If you guys both throw forms that are most always under 25lbs then you might even consider a couple of clay bosses for about $1200 combined with free shipping and you both will have a wheel to work for the price of one and a backup if one is having issues. These are pretty rugged wheels and very mainstream.

 

http://www.bigceramicstore.com/speedball-clay-boss-pottery-wheel-formerly-creative-industries-clay-boss-with-splash-pan.html

 

We had one in the studio for a year and it seemed just fine but we only throw under 25 so really can't discuss the torque when throwing large. We now have 2 Shimpo whisperers and a Brent and I think all three of those were in the 1000-1200 range delivered.

 

Me, if I only had $1200 to work with I'd go for the 2 CBs. Even if you don't throw at the same time it is really nice to have the option and it allows trimming to be independent of your throwing wheel as an added bonus. Most likely having that 'better' wheel that cost twice as much is really not going to outweigh the benefits of two good wheels for a 2 potter studio.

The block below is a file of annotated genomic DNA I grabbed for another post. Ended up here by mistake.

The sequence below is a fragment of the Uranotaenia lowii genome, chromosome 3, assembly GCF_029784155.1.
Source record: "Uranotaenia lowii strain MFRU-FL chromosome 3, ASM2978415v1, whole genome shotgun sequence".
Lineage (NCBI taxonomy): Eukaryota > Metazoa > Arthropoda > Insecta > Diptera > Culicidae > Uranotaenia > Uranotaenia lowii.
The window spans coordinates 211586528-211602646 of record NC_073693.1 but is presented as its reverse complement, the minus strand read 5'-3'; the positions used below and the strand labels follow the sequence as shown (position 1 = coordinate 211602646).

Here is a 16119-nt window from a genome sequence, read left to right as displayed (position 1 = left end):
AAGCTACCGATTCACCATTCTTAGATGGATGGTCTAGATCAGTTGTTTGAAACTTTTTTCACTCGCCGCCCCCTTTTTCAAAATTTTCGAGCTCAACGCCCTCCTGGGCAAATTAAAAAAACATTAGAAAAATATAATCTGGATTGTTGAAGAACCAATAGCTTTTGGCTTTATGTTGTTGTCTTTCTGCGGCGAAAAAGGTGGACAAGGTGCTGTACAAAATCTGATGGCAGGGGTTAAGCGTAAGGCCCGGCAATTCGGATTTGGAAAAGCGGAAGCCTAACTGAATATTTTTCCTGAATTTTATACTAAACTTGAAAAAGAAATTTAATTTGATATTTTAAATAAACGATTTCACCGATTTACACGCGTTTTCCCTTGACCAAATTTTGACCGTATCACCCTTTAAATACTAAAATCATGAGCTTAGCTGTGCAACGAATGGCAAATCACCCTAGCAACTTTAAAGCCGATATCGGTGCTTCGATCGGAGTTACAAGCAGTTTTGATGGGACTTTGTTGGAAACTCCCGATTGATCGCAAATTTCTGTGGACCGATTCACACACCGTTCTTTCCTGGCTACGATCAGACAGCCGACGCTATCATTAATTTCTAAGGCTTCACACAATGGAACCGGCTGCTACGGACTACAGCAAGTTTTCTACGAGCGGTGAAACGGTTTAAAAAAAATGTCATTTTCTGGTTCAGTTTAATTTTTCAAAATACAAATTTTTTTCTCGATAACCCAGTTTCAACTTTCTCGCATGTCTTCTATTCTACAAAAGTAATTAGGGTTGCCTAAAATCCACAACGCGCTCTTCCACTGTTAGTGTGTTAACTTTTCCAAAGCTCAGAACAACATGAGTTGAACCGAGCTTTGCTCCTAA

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Are they still using the plastic pedal on the Speedball wheels? From photos I can find it look like they are. Make sure you try out the pedal before you buy a Clay Boss or any other model from that line. The plastic pedal takes some getting used to if you're used to a heavy cast metal pedal like other brands use.

 

Back when Creative Industries still made those wheels, I was working as a tech for a clay, glaze and kiln manufacturer. I think it was around 2002, and CI came around and talked with all their distributors at NCECA, and asked us what they thought needed improving on their wheels. I told them I dislike the lightweight plastic pedal, and they said everyone else said that, too!